Okay, Charlie Smith – Auto Action

By Garry O’Brien

MOTORSPORTS LEGEND and aviator Charlie Smith, passed away on October 15 at the age of 94. He began racing cars in the early 1950s and entered the first Australian touring car race in 1960.

Smith was born in New Lambton in 1928 and spent his early years on a small farm in Medowie before the family moved to Wentworthville, working as an electrician’s apprentice in the Eveleigh Railway shops.

He married Betty Knight in 1949 and became an electrical contractor, wiring new houses in the newly developed area of ​​Baulkham Hills.

His early career was at the first post-war motorcycle racing meeting at Bathurst in 1946, while he rode early RedeX and Mobilgas trials in Peugeots and a Holden.

Smith raced at Mt Druitt and Bathurst in the family car, a Fiat 1100, before modifying a pair of Morris Majors and taking Warwick Farm and Katoomba.

Noted by the BMC, the company made sure he received a new Austin Freeway when it was introduced in 1962.

After a Lotus Eleven, Smith bought the Elfin Formula Junior in which Frank Matich successfully raced and went on to win the 1963 NSW Formula Junior Championship at Catalina Park. Alec Mildren’s Lotus 23 followed, which Smith said was the best car he had ever raced.

When the first Production Car 500-mile race was held at Phillip Island in 1960, BMC entered three Morris Majors and three Austin Lancers and Smith co-drived with Brian Muir, but was not placed.

The following year he was in a Major with Bruce Maher but he retired with a broken suspension. In 1962 she raced on the Autopista before it was modified.

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From 1963 he was a regular in the 500 at Bathurst, where he co-driven with Maher, Barry Ferguson, Ron Jaylen, Barry Seton and Don Holland in Mini Coopers to win two classes and a second place. In 1969 he teamed up with Bill Ford in a car and XW GT Falcon for another second class.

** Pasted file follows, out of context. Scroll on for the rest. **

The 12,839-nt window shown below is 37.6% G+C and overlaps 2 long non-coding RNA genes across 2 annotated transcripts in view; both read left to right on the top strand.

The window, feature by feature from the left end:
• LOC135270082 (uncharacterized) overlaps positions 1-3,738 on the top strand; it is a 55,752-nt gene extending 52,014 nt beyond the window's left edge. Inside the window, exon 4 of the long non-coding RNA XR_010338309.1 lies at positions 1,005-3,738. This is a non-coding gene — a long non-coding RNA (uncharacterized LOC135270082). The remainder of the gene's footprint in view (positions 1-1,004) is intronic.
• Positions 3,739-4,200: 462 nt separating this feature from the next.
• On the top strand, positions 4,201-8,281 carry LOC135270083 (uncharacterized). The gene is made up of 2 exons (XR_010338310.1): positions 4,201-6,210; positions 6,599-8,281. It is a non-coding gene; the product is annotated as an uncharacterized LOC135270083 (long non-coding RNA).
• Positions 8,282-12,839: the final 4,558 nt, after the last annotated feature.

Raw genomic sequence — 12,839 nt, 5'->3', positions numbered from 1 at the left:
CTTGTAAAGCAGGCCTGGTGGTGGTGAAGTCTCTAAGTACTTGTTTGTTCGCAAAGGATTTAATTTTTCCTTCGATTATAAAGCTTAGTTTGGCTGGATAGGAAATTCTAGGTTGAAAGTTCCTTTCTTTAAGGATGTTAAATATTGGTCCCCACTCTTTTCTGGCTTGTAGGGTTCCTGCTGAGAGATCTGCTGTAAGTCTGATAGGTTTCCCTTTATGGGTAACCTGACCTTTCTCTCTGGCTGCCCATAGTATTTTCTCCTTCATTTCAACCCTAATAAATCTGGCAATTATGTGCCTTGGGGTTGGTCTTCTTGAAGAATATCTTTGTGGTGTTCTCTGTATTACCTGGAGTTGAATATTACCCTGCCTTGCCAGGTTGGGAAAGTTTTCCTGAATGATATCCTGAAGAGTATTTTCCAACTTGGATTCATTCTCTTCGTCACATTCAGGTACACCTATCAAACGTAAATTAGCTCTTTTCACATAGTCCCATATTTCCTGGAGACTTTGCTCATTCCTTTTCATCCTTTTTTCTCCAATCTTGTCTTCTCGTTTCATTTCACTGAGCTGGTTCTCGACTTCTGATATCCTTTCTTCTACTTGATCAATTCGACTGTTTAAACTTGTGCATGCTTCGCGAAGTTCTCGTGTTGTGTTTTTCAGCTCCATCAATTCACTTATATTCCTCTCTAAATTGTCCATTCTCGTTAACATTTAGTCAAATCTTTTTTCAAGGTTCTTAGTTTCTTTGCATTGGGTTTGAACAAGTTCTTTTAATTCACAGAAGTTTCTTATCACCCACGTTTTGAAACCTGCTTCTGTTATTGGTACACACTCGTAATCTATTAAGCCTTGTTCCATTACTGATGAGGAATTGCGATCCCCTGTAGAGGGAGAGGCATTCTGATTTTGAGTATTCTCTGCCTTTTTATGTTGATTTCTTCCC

Later, in his 70s, Smith bought a Series 4 Lotus Seven, took out a regular license and rode for around ten years. Then, reluctantly, he hung up the helmet one last time.

In 1955 he learned to fly, got his license and became a commercial pilot and instructor. He introduced Formula 1 world champions Jim Clark and Graham Hill to aviation during their visits to the Tasman series in the early 1960s.

Smith also had several business ventures that included shares in large cattle estates. He was also involved in car clubs, real estate development and a term as a Coffs Harbor Shire Councilor.

An Australian who achieved a lot in his life and AUTO ACTION extends its condolences to his family and friends.

For more of the latest motorsports news, read the latest issue of Auto Action.

AUTO ACTION, the independent voice of Australian motorsports.

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